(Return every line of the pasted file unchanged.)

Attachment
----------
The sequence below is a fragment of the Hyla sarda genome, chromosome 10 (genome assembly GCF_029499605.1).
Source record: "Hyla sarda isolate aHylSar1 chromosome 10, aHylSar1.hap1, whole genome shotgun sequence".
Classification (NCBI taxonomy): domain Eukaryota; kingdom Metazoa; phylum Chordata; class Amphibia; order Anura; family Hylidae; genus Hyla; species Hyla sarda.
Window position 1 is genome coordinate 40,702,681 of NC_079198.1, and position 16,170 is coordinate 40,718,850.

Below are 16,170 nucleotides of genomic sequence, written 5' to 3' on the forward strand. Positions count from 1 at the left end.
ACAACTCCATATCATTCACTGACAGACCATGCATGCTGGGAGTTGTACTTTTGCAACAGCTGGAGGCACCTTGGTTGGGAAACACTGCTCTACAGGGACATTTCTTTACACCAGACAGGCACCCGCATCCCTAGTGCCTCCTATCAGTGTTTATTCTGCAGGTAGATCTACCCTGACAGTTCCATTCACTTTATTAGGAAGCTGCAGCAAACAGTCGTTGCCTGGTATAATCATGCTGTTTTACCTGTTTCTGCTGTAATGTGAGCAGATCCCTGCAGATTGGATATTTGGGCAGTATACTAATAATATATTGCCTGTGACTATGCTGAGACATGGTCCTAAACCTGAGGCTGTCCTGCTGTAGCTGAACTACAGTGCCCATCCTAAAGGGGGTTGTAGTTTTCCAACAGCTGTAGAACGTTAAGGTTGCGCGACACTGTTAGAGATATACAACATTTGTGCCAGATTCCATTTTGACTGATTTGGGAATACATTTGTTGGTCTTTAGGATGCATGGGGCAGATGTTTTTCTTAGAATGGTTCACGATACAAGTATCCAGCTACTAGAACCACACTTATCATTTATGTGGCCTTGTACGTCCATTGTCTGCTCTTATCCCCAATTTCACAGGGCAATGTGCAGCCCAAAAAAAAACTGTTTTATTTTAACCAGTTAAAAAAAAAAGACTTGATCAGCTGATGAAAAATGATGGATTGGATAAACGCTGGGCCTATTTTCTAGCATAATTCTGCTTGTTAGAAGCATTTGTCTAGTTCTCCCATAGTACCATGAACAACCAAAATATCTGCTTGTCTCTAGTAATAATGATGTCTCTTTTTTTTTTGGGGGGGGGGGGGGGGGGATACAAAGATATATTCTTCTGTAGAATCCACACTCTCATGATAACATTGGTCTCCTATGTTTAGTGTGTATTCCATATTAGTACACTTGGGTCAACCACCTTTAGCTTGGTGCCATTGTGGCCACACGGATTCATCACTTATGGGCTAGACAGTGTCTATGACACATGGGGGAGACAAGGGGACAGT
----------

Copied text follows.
The sequence below is a fragment of the Hyla sarda genome, chromosome 10 (genome assembly GCF_029499605.1).
Source record: "Hyla sarda isolate aHylSar1 chromosome 10, aHylSar1.hap1, whole genome shotgun sequence".
Classification (NCBI taxonomy): domain Eukaryota; kingdom Metazoa; phylum Chordata; class Amphibia; order Anura; family Hylidae; genus Hyla; species Hyla sarda.
Window position 1 is genome coordinate 40,702,681 of NC_079198.1, and position 16,170 is coordinate 40,718,850.

Below are 16,170 nucleotides of genomic sequence, written 5' to 3' on the forward strand. Positions count from 1 at the left end.
ACAACTCCATATCATTCACTGACAGACCATGCATGCTGGGAGTTGTACTTTTGCAACAGCTGGAGGCACCTTGGTTGGGAAACACTGCTCTACAGGGACATTTCTTTACACCAGACAGGCACCCGCATCCCTAGTGCCTCCTATCAGTGTTTATTCTGCAGGTAGATCTACCCTGACAGTTCCATTCACTTTATTAGGAAGCTGCAGCAAACAGTCGTTGCCTGGTATAATCATGCTGTTTTACCTGTTTCTGCTGTAATGTGAGCAGATCCCTGCAGATTGGATATTTGGGCAGTATACTAATAATATATTGCCTGTGACTATGCTGAGACATGGTCCTAAACCTGAGGCTGTCCTGCTGTAGCTGAACTACAGTGCCCATCCTAAAGGGGGTTGTAGTTTTCCAACAGCTGTAGAACGTTAAGGTTGCGCGACACTGTTAGAGATATACAACATTTGTGCCAGATTCCATTTTGACTGATTTGGGAATACATTTGTTGGTCTTTAGGATGCATGGGGCAGATGTTTTTCTTAGAATGGTTCACGATACAAGTATCCAGCTACTAGAACCACACTTATCATTTATGTGGCCTTGTACGTCCATTGTCTGCTCTTATCCCCAATTTCACAGGGCAATGTGCAGCCCAAAAAAAAACTGTTTTATTTTAACCAGTTAAAAAAAAAAGACTTGATCAGCTGATGAAAAATGATGGATTGGATAAACGCTGGGCCTATTTTCTAGCATAATTCTGCTTGTTAGAAGCATTTGTCTAGTTCTCCCATAGTACCATGAACAACCAAAATATCTGCTTGTCTCTAGTAATAATGATGTCTCTTTTTTTTTTGGGGGGGGGGGGGGGGGGATACAAAGATATATTCTTCTGTAGAATCCACACTCTCATGATAACATTGGTCTCCTATGTTTAGTGTGTATTCCATATTAGTACACTTGGGTCAACCACCTTTAGCTTGGTGCCATTGTGGCCACACGGATTCATCACTTATGGGCTAGACAGTGTCTATGACACATGGGGGAGACAAGGGGACAGT